Maersk posts blockbuster Q2 results — and Q3 looks even better

5 August, 2021

Maersk releases second-quarter box office results, and the third quarter looks even better.

There is a saying in publicly traded companies: “Insufficient promises and over-deliveries.” AP Moller-Maersk has apparently taken that creed seriously in this year, as in the first quarter of this year the CEO called it the best. However, in the second quarter its EBITDA was $5.1 billion on $14.2 billion in revenue. “The strong quarterly performance is primarily due to the continuation of the exceptional market situation, with a strong uptick in demand causing supply chain bottlenecks and equipment shortages,” the company said.

Container shipping rates continue to set new records each week. Freight rates are likely to eventually fall, as demand for containers normalizes and supply chain bottlenecks and capacity constraints ease. Demand for goods is expected to begin to stabilize as services spending recovers, but replenishment is likely to support container production and imports.

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Currently, there have been many blows to the supply chain, possibly due to the current COVID-19 pandemic and climate changes. All this has generated a row of delays that have drastically reduced the effective capacity of the system, inflating shipping rates reaching record levels compared to other years, causing carriers to be unable to get containers or space on ships in the ports of origin, since the demand for maritime transport continues to exceed the supply, which keeps ports congested and prices high.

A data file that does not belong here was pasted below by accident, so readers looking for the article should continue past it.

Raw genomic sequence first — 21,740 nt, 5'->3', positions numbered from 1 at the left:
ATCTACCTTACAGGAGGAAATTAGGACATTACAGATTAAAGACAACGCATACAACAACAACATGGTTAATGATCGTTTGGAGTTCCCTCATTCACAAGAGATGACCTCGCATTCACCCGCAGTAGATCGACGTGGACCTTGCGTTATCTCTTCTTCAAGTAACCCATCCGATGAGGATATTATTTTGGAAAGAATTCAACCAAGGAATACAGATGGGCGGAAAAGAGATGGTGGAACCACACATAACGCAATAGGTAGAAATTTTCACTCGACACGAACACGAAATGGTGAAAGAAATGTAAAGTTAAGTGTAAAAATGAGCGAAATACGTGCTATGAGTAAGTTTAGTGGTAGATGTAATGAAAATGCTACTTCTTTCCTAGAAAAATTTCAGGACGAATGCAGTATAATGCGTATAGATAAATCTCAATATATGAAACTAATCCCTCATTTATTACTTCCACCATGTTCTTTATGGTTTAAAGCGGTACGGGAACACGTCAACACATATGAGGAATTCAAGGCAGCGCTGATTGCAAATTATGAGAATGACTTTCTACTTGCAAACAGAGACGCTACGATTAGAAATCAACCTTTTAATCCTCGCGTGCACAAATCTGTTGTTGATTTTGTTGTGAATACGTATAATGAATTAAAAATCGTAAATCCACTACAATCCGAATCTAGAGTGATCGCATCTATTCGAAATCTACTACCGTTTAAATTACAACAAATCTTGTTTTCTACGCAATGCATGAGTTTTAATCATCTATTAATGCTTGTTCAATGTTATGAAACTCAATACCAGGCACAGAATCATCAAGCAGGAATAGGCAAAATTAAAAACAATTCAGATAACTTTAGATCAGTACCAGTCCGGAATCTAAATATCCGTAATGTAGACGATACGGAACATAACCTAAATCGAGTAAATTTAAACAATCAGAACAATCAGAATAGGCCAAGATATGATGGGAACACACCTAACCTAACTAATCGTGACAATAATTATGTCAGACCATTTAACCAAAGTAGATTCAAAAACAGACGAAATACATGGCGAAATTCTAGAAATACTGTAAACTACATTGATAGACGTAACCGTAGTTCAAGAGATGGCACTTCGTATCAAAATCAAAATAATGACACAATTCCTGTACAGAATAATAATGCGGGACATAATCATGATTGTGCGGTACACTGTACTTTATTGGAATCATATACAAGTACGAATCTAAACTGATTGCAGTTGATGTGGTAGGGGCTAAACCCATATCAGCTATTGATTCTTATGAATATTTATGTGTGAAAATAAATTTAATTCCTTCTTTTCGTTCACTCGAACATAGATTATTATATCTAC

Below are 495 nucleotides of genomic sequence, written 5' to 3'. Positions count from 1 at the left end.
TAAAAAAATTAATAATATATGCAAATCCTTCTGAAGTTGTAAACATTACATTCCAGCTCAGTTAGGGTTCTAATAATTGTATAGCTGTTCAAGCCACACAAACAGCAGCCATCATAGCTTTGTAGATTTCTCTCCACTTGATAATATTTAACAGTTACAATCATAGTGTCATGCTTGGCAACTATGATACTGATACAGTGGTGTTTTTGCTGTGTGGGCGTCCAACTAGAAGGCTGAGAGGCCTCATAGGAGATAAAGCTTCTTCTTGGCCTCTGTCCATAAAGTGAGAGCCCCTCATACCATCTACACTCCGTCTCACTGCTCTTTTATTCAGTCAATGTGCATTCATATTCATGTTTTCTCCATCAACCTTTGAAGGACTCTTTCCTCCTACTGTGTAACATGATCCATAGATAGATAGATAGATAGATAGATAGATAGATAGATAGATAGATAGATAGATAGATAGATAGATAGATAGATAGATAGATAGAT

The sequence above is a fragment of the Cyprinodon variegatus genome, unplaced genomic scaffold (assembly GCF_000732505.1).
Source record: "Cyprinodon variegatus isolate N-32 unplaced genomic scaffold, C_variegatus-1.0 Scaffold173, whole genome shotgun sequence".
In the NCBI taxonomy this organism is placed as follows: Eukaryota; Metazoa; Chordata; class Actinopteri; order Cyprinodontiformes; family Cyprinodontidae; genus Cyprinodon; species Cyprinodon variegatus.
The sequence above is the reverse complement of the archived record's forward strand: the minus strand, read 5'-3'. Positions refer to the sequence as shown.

According to the article published by Eric Kulisch in American Shipper, a shipping carrier said it would cost a company $32,000 to ship a group of standard containers from Shanghai to Los Angeles. West Coast rates between Asia and the U.S. are $18,345, six times higher than a year ago, and the price of shipping to the U.S. East Coast. It quadrupled to $19,620 per forty-foot equivalent unit. Rates from Asia to northern Europe are up 4% from last week and are more than eight times higher than a year ago and 2.5 times higher than at the beginning of the year.

Rising transport inflation is more than some can absorb. With all the changes that have had to be made because of that, customers must make decisions prioritizing which inventory they need and which they don’t, or even some others, simply must close.

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This post was written byTL Pacífico

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